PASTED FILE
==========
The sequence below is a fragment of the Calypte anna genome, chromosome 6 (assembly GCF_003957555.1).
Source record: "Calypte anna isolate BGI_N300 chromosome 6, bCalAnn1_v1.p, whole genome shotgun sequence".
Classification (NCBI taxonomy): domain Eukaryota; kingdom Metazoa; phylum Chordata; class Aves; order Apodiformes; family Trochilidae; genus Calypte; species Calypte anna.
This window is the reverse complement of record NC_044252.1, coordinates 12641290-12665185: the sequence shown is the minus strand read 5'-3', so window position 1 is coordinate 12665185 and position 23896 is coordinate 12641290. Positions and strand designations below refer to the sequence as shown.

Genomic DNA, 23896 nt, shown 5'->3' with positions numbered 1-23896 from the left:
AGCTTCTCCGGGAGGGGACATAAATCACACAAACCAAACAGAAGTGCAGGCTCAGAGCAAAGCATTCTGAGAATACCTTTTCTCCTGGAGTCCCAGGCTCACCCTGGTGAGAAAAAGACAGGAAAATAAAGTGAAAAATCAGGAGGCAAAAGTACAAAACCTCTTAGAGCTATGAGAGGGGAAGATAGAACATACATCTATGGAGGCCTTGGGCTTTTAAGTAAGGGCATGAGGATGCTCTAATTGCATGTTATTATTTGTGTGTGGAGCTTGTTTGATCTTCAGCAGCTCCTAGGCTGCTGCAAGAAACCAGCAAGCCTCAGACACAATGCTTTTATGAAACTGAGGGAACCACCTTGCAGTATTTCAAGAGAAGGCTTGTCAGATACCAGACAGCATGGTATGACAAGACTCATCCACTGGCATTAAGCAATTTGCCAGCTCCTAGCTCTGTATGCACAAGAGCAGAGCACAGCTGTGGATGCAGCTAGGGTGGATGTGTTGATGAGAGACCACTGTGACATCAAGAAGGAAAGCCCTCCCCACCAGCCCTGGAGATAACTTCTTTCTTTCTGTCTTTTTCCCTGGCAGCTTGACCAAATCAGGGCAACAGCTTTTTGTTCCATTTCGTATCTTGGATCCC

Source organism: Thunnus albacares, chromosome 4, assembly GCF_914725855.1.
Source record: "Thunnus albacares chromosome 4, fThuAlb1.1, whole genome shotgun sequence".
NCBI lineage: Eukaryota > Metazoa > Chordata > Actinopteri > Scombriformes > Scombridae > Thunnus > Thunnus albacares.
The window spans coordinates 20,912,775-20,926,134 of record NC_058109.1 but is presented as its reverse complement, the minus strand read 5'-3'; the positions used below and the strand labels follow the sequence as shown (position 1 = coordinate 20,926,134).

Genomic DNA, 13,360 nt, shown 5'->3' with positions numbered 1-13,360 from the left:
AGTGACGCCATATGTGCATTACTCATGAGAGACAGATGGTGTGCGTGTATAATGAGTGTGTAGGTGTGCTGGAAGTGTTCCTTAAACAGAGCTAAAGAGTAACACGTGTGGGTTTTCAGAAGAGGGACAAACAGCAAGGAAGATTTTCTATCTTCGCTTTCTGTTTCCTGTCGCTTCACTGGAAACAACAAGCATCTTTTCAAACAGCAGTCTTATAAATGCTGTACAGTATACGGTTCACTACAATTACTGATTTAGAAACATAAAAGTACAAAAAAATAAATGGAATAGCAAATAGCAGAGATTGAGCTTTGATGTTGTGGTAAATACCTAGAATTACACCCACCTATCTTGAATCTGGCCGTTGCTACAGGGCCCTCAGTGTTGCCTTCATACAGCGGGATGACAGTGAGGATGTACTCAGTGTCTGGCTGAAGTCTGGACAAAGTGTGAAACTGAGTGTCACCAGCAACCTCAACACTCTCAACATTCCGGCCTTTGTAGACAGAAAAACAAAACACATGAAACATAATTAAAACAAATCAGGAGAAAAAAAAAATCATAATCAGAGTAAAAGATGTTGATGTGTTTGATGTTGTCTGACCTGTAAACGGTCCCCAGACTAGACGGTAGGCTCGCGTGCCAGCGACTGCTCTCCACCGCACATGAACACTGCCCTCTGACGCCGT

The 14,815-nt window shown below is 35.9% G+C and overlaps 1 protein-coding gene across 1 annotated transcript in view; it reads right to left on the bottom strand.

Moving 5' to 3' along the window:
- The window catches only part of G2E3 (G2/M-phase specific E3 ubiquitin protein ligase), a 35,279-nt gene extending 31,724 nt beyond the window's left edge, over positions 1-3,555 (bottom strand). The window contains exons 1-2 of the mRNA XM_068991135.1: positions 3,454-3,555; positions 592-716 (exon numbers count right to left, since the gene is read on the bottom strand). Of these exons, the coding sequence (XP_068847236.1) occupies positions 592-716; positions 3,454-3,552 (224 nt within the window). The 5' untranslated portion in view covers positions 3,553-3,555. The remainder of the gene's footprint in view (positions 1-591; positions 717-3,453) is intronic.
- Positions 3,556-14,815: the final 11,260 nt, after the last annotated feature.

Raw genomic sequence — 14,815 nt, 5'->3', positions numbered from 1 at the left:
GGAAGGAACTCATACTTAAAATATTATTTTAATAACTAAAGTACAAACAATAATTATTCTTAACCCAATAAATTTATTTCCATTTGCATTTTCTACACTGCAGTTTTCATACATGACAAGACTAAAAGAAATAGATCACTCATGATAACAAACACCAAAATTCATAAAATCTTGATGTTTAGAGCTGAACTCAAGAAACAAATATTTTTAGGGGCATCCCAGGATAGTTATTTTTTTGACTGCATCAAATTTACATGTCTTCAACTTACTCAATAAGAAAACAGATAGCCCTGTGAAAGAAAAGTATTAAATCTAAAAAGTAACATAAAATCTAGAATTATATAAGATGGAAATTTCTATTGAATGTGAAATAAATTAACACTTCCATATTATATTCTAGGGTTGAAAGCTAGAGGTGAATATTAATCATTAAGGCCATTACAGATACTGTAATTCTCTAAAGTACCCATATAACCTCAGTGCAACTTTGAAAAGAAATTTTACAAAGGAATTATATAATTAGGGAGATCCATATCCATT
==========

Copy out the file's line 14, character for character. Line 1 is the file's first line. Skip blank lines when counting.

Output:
Moving 5' to 3' along the window: